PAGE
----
Dana Stewart was diagnosed with breast cancer in 2010 at the age of 32. She is the co-founder of a cancer survivorship organization called The Dragonfly Angel Society. She volunteers as an advocate and mentor, focusing on young adults surviving cancer. She enjoys writing about life as a cancer survivor, as well as connecting survivors to the resources, inspirations and stories that have helped her continue to live her best life, available at www.dragonflyangelsociety.com.
A cancer diagnosis can take so much from a person. Perhaps it can give a little something too. Cancer can open up our eyes to finding the time we never knew we had to do the things we always wanted to do.
I always think about what cancer takes from people. As a breast cancer survivor, I can go on and on about all the things cancer took from me. Physically, I lost my breasts. Mentally, I lost my peace of mind. I also feel like I lost a piece of my innocence. I wasn't even 40 when I was diagnosed with cancer. For a long time, I lost my hope of living a long, healthy life. I could go on and on about what cancer has taken, but my thoughts turned to what has cancer given me besides so much grief? It's going to sound odd at first, but cancer has given me time.
I know that many people will say it is impossible for cancer to give you time. All it does is seem to take time from people. A diagnosis can cut a person's life short. It steals years away. It clogs time with nothing but doctor’s appointments, hours in a chemo chair, days, weeks or months full of recovery of surgery and so much more. That all is completely true, but it can give us hours back too. After I was diagnosed, I spent all my time figuring out my options, planning my treatment schedule, going through all the planned treatment and surgeries, followed by a long time of recovery.
I wrapped up everything about six months after my diagnosis and I was trying to push my way back into the life I once knew. I, like many, struggled to be that person I was before cancer, and therefore tried to figure out who I had become. It was near impossible. This is the point where I started to come to terms with what had happened to me. I had faced cancer. I had faced death and at that point, I had come out on the other side. Now what to do with the rest of my life? And, well, how long did I really have?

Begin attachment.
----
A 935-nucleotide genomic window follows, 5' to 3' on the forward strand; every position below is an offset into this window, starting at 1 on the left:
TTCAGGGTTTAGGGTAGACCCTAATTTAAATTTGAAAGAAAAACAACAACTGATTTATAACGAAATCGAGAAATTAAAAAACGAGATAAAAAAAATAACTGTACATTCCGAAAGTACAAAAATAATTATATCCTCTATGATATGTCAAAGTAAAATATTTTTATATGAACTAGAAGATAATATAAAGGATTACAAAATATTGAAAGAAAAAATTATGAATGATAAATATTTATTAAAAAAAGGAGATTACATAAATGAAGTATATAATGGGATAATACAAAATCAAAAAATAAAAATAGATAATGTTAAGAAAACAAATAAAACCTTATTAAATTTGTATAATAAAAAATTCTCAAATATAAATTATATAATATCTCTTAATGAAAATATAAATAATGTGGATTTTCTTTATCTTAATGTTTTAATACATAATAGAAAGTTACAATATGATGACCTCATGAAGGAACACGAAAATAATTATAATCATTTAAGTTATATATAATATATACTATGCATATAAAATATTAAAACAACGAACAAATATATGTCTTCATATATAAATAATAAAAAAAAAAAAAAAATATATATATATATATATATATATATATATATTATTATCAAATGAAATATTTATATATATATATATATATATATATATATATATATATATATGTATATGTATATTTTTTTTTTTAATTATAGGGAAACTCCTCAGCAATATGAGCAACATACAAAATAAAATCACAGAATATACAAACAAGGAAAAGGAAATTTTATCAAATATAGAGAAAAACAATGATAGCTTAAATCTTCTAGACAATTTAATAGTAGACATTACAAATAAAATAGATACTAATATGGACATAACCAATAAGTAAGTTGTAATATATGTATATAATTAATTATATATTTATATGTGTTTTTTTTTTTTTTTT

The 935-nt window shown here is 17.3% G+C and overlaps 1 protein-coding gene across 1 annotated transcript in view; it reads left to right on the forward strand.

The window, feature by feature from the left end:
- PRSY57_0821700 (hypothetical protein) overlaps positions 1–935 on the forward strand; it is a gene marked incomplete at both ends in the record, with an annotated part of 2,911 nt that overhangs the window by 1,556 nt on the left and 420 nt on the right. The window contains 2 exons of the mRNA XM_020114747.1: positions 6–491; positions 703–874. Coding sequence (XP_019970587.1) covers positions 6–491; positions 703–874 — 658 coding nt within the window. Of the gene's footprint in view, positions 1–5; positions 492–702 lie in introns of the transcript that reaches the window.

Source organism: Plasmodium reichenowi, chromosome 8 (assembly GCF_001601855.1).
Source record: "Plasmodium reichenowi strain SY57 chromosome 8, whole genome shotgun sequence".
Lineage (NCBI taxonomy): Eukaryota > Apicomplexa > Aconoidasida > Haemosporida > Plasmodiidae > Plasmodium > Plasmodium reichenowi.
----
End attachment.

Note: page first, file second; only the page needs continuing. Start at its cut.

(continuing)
That is a terrifying question with no exact answer. We didn't know the answer before a diagnosis, and we don't know it after. It does linger. It does change the way you look at life and what you do with it. That is terrifying too — what to do with this life you have now after a cancer diagnosis? For me, I thought about it and felt that I had wasted so much of it. I thought I had all the time in the world. Before my diagnosis, I was a 32-year-old single woman, working a dream job and going with the flow. I had all the time in the world to accomplish the tasks on my bucket list. Every other thought I had was "I'll get to it someday." Someday. That seems like an eternity. A cancer diagnosis changes the meaning of “someday.” Someday is something you can no longer take for granted.
My post-cancer self wanted to grab hold of "someday" and make it today. That's when I realized cancer actually gave me time. It opened my eyes to time I had wasted saying yes to things I didn't want to do. It started by me planning out all the things I always wanted to do. I found time to do them. I said yes to only what I really wanted to do and said no to the things I didn't. I found time for me. I found time for the activities I wanted to do. I began planning trips to the places I always wanted to see. I found time to be with the family and friends I wanted to spend time with.
I no longer did things or spent time with people just because I thought I should. This is easier said than done, of course. I didn't drop everything and completely change my life. I just began to realize how short life really was and if I kept everything in my "someday" bucket of things to do, I'd never do them. They'd forever be seen as something I'd do when I got around to it someday in my life.
I never thought I'd get cancer and that reality struck hard. Time has become my most precious commodity and I knew I had to spend it the best way possible. It was time to find that precious time to do those things I always wanted to do, but never thought I had the time to pursue. Now, there is always a way to find that time; to make the space in the busy daily schedule and do those "someday" things today.